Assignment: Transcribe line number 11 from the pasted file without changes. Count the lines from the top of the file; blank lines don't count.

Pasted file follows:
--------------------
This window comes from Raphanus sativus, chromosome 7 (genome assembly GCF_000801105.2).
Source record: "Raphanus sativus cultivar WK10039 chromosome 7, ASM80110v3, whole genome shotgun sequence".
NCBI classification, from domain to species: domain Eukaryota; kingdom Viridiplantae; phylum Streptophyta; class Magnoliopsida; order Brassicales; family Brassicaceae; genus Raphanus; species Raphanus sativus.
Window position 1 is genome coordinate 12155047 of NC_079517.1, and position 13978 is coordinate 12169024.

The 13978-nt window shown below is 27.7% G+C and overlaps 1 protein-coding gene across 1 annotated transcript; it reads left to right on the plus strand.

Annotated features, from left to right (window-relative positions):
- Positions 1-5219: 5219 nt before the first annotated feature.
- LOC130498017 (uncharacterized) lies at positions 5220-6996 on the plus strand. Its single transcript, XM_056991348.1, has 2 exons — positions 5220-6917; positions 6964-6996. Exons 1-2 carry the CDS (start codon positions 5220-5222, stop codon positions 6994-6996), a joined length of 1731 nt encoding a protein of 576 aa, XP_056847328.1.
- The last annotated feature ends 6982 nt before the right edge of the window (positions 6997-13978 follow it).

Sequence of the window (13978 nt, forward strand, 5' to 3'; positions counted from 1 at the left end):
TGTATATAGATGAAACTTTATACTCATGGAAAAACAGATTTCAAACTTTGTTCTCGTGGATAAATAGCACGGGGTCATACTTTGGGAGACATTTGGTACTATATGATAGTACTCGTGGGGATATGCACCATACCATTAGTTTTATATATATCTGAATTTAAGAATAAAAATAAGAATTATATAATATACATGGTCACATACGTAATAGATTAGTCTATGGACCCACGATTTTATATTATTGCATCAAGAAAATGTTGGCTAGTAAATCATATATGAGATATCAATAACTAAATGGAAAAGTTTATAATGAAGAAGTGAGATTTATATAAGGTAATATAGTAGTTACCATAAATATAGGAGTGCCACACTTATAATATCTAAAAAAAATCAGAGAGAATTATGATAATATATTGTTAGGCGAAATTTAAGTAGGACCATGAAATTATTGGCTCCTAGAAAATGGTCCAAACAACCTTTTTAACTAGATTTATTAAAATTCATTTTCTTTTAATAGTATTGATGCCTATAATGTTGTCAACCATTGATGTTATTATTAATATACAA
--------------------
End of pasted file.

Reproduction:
TGTATATAGATGAAACTTTATACTCATGGAAAAACAGATTTCAAACTTTGTTCTCGTGGATAAATAGCACGGGGTCATACTTTGGGAGACATTTGGTACTATATGATAGTACTCGTGGGGATATGCACCATACCATTAGTTTTATATATATCTGAATTTAAGAATAAAAATAAGAATTATATAATATACATGGTCACATACGTAATAGATTAGTCTATGGACCCACGATTTTATATTATTGCATCAAGAAAATGTTGGCTAGTAAATCATATATGAGATATCAATAACTAAATGGAAAAGTTTATAATGAAGAAGTGAGATTTATATAAGGTAATATAGTAGTTACCATAAATATAGGAGTGCCACACTTATAATATCTAAAAAAAATCAGAGAGAATTATGATAATATATTGTTAGGCGAAATTTAAGTAGGACCATGAAATTATTGGCTCCTAGAAAATGGTCCAAACAACCTTTTTAACTAGATTTATTAAAATTCATTTTCTTTTAATAGTATTGATGCCTATAATGTTGTCAACCATTGATGTTATTATTAATATACAA